• Skyrim: In addition to items, levers to open dungeon gates and the symbols needed to solve runic puzzles are now often hidden as well. In at least one case, the lever to open a door is LITERALLY 'behind the chair'.
    • Game Mods for pretty much all of the moddable ES games play this as maddeningly straight as possible in many, many cases — such as one that puts a gold retexture of Ebony Armor on a follower you can legally slaughter right outside the first town you get to after the tutorial. And what is said follower doing there? Camping. Ten feet from the town gate. For the entire game (if you never bother to pick him up).
  • While ENIGMA: An Illusion Named Family lets you locate important items easily with matches, items that aren't plot-important — like other matches — don't benefit from this, and can be hidden in all kinds of objects. However, you never know which things might randomly break or make noise when you investigate them, which can attract the murderer's attention.
  • Fallout 3 can become this if you're low on health items, ammo, guns or certain quest items. Not helped by almost every item that isn't nailed down being potentially collectable, and getting in the way of an item you actually want to pick up.
    • Bathrooms often also hide valuable loot (often chems) in the bowl or water tank of toilets. This means that each time you find a bathroom, you throw open each stall, run in and jump onto the toilet seat to get a better look. Each time.
  • Final Fantasy:
  • The Godfather: Missions in the Wii version (and possibly others) have money bags hidden with varying degrees of visibility. If you don't get them while you can, they're Permanently Missable.
  • Golden Sun and its sequel Golden Sun: The Lost Age did this. The items were mostly small, HP healing items or a few coins. But occasionally you lucked into a Lucky Medal, a rare item used to win other rare items later on. For the first half of the game you just have to stumble through and hope, but at a certain point you learn a skill that lets you examine an area. Pots, etc., with items in them sparkle. You still have no way of knowing what it is, and it takes forever if you want to check every pot, but it's better than nothing.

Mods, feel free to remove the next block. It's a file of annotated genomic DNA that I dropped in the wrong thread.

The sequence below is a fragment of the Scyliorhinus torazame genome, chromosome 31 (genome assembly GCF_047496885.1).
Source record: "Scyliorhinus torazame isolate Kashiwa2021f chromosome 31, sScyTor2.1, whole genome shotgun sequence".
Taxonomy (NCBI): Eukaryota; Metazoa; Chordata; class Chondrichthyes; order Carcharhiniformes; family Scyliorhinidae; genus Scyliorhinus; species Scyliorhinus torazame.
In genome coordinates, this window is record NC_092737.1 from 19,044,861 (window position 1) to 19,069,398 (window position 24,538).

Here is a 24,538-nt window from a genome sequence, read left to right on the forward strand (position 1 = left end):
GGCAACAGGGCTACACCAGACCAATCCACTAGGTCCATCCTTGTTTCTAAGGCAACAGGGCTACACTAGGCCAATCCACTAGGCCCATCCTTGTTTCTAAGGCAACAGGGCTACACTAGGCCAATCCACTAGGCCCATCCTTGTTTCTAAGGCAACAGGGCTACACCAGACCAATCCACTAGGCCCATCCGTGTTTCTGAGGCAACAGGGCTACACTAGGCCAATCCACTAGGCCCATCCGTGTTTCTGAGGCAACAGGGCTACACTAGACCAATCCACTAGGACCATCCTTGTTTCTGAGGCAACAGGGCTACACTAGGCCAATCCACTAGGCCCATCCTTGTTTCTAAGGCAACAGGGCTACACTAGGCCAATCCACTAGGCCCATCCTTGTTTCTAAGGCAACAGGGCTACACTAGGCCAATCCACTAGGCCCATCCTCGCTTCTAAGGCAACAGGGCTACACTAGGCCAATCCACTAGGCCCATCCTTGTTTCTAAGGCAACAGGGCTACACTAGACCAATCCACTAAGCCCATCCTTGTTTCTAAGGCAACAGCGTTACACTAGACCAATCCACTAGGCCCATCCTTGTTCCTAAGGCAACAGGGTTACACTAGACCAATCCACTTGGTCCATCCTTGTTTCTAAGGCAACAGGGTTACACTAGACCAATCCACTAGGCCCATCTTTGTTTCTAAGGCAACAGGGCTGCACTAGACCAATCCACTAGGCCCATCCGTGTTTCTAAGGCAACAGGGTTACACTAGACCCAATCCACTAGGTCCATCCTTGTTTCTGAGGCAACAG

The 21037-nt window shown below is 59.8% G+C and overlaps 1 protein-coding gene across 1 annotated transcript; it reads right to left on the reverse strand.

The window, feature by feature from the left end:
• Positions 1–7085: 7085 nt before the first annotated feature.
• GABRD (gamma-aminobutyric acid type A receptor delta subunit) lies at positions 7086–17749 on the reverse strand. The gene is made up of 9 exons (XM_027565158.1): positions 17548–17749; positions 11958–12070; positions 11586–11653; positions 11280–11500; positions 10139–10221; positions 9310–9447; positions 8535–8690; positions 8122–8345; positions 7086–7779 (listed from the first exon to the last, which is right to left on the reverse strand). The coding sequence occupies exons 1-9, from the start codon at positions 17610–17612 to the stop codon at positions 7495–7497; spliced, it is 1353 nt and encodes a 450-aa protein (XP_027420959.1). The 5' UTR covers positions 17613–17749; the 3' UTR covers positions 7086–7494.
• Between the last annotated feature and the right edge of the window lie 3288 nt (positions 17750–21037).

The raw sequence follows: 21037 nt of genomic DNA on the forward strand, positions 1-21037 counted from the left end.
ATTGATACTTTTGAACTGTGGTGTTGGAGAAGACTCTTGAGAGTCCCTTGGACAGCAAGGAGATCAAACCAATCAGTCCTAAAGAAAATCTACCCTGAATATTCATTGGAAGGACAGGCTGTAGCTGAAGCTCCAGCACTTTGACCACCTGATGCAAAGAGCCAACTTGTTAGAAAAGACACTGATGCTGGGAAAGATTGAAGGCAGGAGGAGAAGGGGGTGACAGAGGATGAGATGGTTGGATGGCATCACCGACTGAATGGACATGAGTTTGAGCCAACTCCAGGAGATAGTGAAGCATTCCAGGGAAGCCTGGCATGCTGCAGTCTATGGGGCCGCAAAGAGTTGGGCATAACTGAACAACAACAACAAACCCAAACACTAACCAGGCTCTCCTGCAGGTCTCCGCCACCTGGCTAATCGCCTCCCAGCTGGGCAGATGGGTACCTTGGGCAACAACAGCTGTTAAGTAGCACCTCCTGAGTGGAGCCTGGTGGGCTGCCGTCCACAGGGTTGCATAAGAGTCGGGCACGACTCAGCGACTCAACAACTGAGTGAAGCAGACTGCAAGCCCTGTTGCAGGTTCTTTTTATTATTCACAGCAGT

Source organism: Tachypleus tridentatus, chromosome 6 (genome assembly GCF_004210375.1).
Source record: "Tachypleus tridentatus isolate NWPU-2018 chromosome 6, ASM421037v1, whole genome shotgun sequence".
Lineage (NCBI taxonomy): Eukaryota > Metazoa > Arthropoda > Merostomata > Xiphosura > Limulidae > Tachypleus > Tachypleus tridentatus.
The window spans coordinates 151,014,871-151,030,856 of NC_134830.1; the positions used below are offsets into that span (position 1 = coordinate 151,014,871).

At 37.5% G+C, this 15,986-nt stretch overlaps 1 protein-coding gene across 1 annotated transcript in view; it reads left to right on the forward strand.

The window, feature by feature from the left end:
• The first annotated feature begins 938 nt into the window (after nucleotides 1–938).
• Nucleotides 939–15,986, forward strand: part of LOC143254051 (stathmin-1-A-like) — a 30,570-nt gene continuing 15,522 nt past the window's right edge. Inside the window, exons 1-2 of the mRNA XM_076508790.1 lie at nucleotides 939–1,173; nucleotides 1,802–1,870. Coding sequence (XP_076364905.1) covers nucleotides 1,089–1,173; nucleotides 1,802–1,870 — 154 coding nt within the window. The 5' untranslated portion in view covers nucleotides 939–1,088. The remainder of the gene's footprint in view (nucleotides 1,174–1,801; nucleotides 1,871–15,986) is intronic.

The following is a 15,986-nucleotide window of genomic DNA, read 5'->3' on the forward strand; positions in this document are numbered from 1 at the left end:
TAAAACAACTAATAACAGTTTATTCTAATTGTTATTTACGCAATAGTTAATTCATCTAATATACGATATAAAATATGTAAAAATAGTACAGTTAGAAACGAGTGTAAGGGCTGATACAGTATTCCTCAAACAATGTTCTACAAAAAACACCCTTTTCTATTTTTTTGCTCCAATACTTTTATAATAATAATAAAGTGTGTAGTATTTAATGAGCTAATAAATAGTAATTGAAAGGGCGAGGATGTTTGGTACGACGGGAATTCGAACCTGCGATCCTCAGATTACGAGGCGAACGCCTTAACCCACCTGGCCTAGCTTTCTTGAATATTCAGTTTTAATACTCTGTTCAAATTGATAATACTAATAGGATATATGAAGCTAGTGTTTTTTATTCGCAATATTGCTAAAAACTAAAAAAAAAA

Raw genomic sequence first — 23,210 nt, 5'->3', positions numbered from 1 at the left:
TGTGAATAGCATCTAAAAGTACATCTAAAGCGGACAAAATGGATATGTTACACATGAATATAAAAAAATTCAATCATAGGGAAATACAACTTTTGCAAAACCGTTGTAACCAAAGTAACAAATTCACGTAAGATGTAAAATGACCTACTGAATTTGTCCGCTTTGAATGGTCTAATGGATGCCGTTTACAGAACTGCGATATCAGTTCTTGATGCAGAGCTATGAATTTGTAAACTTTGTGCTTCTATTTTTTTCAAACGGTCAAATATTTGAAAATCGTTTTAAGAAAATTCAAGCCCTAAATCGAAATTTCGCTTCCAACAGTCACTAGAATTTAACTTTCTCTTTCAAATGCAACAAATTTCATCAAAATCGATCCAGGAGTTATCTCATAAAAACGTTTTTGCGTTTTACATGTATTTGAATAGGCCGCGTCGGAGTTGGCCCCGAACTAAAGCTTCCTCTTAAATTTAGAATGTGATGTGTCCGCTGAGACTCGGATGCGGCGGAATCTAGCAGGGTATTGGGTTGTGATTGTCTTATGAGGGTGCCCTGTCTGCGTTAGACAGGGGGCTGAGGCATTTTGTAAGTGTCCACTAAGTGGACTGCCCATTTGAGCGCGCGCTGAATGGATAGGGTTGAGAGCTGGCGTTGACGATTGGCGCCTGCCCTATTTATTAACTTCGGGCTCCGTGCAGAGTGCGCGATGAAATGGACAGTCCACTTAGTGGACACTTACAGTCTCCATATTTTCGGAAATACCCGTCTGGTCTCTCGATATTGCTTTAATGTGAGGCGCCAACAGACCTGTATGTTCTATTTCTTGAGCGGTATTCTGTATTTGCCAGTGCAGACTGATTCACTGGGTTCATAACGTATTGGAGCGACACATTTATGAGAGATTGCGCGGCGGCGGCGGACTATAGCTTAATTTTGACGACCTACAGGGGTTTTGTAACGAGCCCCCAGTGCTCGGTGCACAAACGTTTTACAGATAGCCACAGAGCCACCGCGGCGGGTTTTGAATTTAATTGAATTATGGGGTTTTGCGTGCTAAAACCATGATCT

• In Half-Life: Alyx, supplies are much more concealed than in previous games of the Half-Life series. They're typically hidden in lockers, desk drawers, crevices, and other out-of-the-way spots, so you'll have to do a bit of rummaging to find them.
  • Harvest Moon
    • Harvest Moon: Animal Parade: You can often find recipes around people's kitchens, if you're willing to walk around pressing the A button for about two minutes.
    • A New Beginning: Music sheets get hidden in similar way, sometimes literally behind a chair.
  • Infinity Engine games often had useful loot hidden early on. Originally, this required a pixel-hunt for sometimes extremely tiny lootable containers, but eventually the option to press a button on the keyboard to reveal all loot and containers on the screen, taking the difficulty out of it.
    • Baldur's Gate had an insanely powerful Ring of Wizardry hidden in the hollow of a tree in the third map (assuming you followed the recommended path). Other such hidden gear includes the Helm of Baldur behind a painting in a room at an inn, and Wand of Frost in a tree stump.
    • Icewind Dale largely averts this, as most gear is either looted off enemies or placed in obvious containers. However, the best sword in the game, Pale Justice, is found on a corpse hidden behind a hole in a wall.
    • Planescape: Torment has this in spades. Pharod's stash has all kinds of hidden items in the bookshelves, many of them either valuable or powerful. The grand prize, though, goes to the Ancient Scroll, hidden in a crack in a wall that's roughly one pixel in size. Given that it's a scroll of Wish and therefore insanely powerful (especially if you know the exploit that allows you to use it as often as you want), it makes sense that it would be hard to find.
  • Jed: Several robots are hidden past where the world seems to end, usually separated by a concealed passage or a low roof that can be walked on. Some of these are hinted at by inexplicable empty blocks inside the wall.
  • King's Quest IV: There's an island where you have to check behind a ship's detached front, which is lying in the sand. Rearward of the wreckage is a golden bridle that: 1) has no business being there; 2) is completely necessary to win the game. The island is only accessible at one point during play, and after leaving, you can't go back. Oh, and using “look” on the shipwreck only works when you're standing in exactly the right spot.
  • La-Mulana likes to hide ROMs this way.
  • The Legend of Dragoon and its notorious Guide Dang It! Stardust sidequest. Notable in that they're the only items that work like this; others are either stowed away in treasure chests or are otherwise incredibly easy to spot.
  • It is wise to do this in any LEGO Adaptation Game if you want to get True Adventurer status, minikit pieces or red power bricks, although it's not so much checking behind the chair as it is destroying it with your fists.